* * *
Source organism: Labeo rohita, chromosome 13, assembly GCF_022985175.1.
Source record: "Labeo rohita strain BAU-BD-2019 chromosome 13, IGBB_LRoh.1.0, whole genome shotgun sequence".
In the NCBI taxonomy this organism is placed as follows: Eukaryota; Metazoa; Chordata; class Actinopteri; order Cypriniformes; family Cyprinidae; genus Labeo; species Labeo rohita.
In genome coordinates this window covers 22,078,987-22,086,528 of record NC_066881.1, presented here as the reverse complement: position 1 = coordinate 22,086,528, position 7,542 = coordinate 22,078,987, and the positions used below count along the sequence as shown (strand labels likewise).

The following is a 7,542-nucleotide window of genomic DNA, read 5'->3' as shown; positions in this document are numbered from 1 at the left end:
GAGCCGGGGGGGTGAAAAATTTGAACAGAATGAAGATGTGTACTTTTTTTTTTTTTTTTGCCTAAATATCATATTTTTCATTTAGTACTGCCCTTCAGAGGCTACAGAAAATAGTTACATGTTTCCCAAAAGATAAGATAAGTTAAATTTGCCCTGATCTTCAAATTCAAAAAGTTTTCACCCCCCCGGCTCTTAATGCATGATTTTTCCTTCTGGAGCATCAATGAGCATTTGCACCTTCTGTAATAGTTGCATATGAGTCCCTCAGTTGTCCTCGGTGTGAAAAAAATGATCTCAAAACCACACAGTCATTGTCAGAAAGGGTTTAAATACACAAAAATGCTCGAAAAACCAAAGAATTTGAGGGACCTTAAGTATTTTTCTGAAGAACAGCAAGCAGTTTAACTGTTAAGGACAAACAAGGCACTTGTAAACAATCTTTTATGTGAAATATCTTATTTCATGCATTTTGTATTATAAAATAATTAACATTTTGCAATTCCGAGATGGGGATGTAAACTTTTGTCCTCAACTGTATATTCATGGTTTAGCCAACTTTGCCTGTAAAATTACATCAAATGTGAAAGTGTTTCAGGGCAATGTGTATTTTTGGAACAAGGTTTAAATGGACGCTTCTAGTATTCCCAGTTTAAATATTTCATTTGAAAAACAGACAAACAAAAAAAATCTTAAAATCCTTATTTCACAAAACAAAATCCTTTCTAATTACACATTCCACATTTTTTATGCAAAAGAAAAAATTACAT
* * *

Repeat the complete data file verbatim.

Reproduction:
Source organism: Labeo rohita, chromosome 13, assembly GCF_022985175.1.
Source record: "Labeo rohita strain BAU-BD-2019 chromosome 13, IGBB_LRoh.1.0, whole genome shotgun sequence".
In the NCBI taxonomy this organism is placed as follows: Eukaryota; Metazoa; Chordata; class Actinopteri; order Cypriniformes; family Cyprinidae; genus Labeo; species Labeo rohita.
In genome coordinates this window covers 22,078,987-22,086,528 of record NC_066881.1, presented here as the reverse complement: position 1 = coordinate 22,086,528, position 7,542 = coordinate 22,078,987, and the positions used below count along the sequence as shown (strand labels likewise).

The following is a 7,542-nucleotide window of genomic DNA, read 5'->3' as shown; positions in this document are numbered from 1 at the left end:
GAGCCGGGGGGGTGAAAAATTTGAACAGAATGAAGATGTGTACTTTTTTTTTTTTTTTTGCCTAAATATCATATTTTTCATTTAGTACTGCCCTTCAGAGGCTACAGAAAATAGTTACATGTTTCCCAAAAGATAAGATAAGTTAAATTTGCCCTGATCTTCAAATTCAAAAAGTTTTCACCCCCCCGGCTCTTAATGCATGATTTTTCCTTCTGGAGCATCAATGAGCATTTGCACCTTCTGTAATAGTTGCATATGAGTCCCTCAGTTGTCCTCGGTGTGAAAAAAATGATCTCAAAACCACACAGTCATTGTCAGAAAGGGTTTAAATACACAAAAATGCTCGAAAAACCAAAGAATTTGAGGGACCTTAAGTATTTTTCTGAAGAACAGCAAGCAGTTTAACTGTTAAGGACAAACAAGGCACTTGTAAACAATCTTTTATGTGAAATATCTTATTTCATGCATTTTGTATTATAAAATAATTAACATTTTGCAATTCCGAGATGGGGATGTAAACTTTTGTCCTCAACTGTATATTCATGGTTTAGCCAACTTTGCCTGTAAAATTACATCAAATGTGAAAGTGTTTCAGGGCAATGTGTATTTTTGGAACAAGGTTTAAATGGACGCTTCTAGTATTCCCAGTTTAAATATTTCATTTGAAAAACAGACAAACAAAAAAAATCTTAAAATCCTTATTTCACAAAACAAAATCCTTTCTAATTACACATTCCACATTTTTTATGCAAAAGAAAAAATTACAT